Chinese lanterns or edible fruit?
On our self-guided tour of the Fairview Gardens farm in Goleta California, we hiked past the squash and toward the figs when we encountered tomatillo plants. Seeing the mysterious balloons on the plant inspired the photo, and an explanation.
In the past, I had shied away from these husked morsels because I didn’t quite know what to do with them…I admit it, I feared them. Then I was introduced to tomatillos in a tamale cooking class, and I’ve been using them ever since. Sometimes it just takes an introduction to demystify an ingredient and open up a new avenue of cooking. Hopefully this post does just that.
Meet the Tomatillo (“Little Tomato” in Spanish)
Often referred to as a Mexican green tomato, the tomatillo is actually a cousin of the tomato in the nightshade family. It suits a low-sodium diet, with 0mg of sodium per half-cup serving. The intriguing part of the tomatillo is its paper-like green/brown husk, which gives it the look of a Chinese lantern. When peeled away, the fruit inside is revealed…and go figure, it looks like a light green tomato.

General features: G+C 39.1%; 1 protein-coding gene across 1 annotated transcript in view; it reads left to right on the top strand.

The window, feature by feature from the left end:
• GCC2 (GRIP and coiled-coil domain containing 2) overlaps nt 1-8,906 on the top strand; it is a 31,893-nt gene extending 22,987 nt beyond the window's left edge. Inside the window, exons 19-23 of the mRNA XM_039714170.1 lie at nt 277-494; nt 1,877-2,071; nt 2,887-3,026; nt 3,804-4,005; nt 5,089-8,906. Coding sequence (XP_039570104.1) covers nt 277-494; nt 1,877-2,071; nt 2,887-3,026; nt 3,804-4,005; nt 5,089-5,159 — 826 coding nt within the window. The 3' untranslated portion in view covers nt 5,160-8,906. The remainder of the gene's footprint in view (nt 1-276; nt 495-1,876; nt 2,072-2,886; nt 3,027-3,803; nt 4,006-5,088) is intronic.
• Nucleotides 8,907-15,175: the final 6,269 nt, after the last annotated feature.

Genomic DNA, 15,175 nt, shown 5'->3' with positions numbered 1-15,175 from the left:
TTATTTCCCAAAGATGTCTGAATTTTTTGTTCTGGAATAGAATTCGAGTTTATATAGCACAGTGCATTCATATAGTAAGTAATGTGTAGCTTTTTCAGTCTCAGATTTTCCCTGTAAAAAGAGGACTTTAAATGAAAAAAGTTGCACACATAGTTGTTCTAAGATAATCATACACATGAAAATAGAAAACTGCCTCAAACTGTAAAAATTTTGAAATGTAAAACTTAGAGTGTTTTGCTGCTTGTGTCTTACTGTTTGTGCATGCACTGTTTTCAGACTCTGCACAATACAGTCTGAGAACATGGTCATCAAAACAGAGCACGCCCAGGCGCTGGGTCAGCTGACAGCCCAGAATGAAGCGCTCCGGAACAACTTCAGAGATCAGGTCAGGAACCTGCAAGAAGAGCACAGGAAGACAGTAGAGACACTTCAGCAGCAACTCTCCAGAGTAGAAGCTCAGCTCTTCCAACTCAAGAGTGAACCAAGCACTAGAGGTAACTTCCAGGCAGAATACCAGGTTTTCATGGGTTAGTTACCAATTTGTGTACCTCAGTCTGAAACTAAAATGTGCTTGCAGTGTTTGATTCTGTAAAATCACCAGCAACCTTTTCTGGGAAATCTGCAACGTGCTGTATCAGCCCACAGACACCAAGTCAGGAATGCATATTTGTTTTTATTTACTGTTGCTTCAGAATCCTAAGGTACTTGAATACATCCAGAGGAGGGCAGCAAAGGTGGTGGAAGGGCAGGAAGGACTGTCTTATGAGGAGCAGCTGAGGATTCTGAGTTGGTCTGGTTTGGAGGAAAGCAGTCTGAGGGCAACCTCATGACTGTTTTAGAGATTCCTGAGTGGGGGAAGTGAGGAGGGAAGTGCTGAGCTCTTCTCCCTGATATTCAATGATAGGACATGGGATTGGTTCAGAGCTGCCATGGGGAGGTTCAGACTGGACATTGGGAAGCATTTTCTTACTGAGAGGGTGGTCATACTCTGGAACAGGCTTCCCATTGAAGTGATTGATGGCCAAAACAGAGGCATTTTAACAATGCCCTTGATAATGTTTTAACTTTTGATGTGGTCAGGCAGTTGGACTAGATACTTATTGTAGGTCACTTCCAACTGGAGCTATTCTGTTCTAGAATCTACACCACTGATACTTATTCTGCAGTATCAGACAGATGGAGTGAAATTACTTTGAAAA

Although the fruit ripens to a yellow or purplish color, it is best used when green and firm. Like many crops these days, they can be available year-round, even though their primary season is from May through October.
Flavor and Uses
Tomatillos are a non-sweet fruit with a tart and earthy flavour. They are typically used in salsas, salads, and sauces. Some familiar dishes include chile verde (a delicious green chile stew) and green enchilada sauce.
Tomatillos can be sliced and eaten raw, or cooked to soften and sweeten the flesh. Simply remove the husks, wash (they are slightly sticky under the husks), then slice, chop or cook according to your recipe.
We prefer roasting tomatillos as a way of adding a smokier flavor to our dishes. On the barbeque over medium heat, roast in a grill basket or directly on the grates, turning gently with tongs until blistered and soft around. They can also be roasted under a broiler, on a stovetop comal or in a fry pan in a similar fashion.
Note: while cooking enhances the flavor and softens its skin, the cooked fruit tends to rupture and cave in. This makes for a not-so-pretty presentation. However, they’re great blended into sauces…try our deliciously low sodium chile verde recipe.